Federal Trade Commission to Investigate PBM Practices

Scrutiny on pharmacy benefit managers (PBMs) has just been ratcheted up considerably. The Federal Trade Commission (FTC) announced on June 7 the launch of its investigation into PBM practices, targeting the largest players. This investigation comes at an extremely crucial time for the biosimilar industry, as manufacturers prepare to negotiate with these same PBMs for coverage of adalimumab biosimilars.

The PBMs are the chief purchasers of medications for commercial plans and Medicare part D members. They negotiate drug pricing contracts with drug manufacturers for the vast majority of the insured population in the US. They are another unique feature of global health systems: No other advanced country allows private middlemen to serve such a role.

A 90-Day Deadline

The FTC will send “compulsory orders” to CVS Caremark; Express Scripts, Inc.; OptumRx, Inc.; Humana Inc.; Prime Therapeutics LLC; and MedImpact Healthcare Systems, Inc., who purchase medications and make pharmacy coverage decisions for approximately 90% of the commercial and Medicare part D insured population.

According to the FTC, these PBMs will be compelled to “provide information and records regarding their business practices,” which are notoriously opaque. The investigation will focus on how these PBMs affect access and affordability of prescription drugs. The FTC’s deadline for compliance will be 90 days from issuance of the orders.

“Although many people have never heard of pharmacy benefit managers, these powerful middlemen have enormous influence over the U.S. prescription drug system,” stated Federal Trade Commission Chair Lina M. Khan in the FTC’s release. “This study will shine a light on these companies’ practices and their impact on pharmacies, payers, doctors, and patients.”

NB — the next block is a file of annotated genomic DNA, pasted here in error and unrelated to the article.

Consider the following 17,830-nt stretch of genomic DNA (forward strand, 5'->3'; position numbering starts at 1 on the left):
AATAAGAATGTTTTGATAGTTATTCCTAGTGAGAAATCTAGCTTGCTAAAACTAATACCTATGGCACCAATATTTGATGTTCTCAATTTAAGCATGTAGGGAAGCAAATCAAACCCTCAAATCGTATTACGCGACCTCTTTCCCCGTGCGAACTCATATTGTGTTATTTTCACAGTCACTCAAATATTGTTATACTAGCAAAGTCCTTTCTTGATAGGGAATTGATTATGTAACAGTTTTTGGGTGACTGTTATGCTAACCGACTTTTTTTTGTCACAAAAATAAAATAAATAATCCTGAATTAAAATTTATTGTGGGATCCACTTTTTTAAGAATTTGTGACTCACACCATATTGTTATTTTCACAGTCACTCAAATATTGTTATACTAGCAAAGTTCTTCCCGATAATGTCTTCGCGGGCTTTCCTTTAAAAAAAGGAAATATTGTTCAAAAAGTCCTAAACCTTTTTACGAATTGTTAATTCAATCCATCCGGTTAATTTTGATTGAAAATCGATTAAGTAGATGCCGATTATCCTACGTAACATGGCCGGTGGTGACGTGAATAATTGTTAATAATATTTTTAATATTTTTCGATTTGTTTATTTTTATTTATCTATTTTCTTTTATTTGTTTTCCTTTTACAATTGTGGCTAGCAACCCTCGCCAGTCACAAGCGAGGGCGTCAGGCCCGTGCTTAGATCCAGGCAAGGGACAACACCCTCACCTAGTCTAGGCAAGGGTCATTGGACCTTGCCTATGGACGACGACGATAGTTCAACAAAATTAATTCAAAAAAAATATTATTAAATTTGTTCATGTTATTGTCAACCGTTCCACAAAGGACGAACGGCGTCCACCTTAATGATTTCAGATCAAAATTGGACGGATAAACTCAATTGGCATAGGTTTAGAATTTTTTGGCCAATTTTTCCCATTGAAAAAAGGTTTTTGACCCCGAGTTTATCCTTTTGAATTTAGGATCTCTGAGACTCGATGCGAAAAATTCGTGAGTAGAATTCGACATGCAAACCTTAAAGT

How Do Net Prices and Rebate Contracts Buy Coverage?

At the center of the FTC investigation of PBMs is the PBMs’ encouragement of rebates to negotiate low net prices, and how this results in barriers to coverage of other drugs. For example, a PBM may allow a drug manufacturer exclusive formulary coverage for their drug if the rebates offered are sufficiently attractive.

This is potentially a huge obstacle for makers of adalimumab biosimilars. AbbVie passes millions of dollars in rebates to PBMs at present in exchange for Humira® coverage. Biosimilar manufacturers who seek PBM coverage must contend with the PBM’s lost or reduced Humira rebates if their biosimilar is to be covered exclusively or at parity with the reference product. Further, how are these rebates passed along to payers and ultimately to patients?

The Influence of PBMs

“In these roles,” says the FTC, “[PBMs] often have enormous influence on which drugs are prescribed to patients, which pharmacies patients can use, and how much patients ultimately pay at the pharmacy counter. Many of these functions depend on highly complicated, opaque contractual relationships that are difficult or impossible to understand for patients and independent businesses across the prescription drug system.”

In addition to the impact of rebates, the FTC will also review practices that involve the PBM’s relationship with the pharmacy network, including reimbursement; their use of prior authorization and other administrative tools to manage access, and the PBM’s specialty drug policies.

This inquiry is the next step in the FTC’s request for information about PBMs issued in February (and elicited 24,000 public comments). It is not known when the FTC’s investigation will conclude or whether it will immediately impact the negotiations for the multitude of adalimumab biosimilars to be launched in 2023. However, this inquiry may begin to pry open the lockbox on PBM practices. There will certainly be more to report on these developments.

Stanton Mehr

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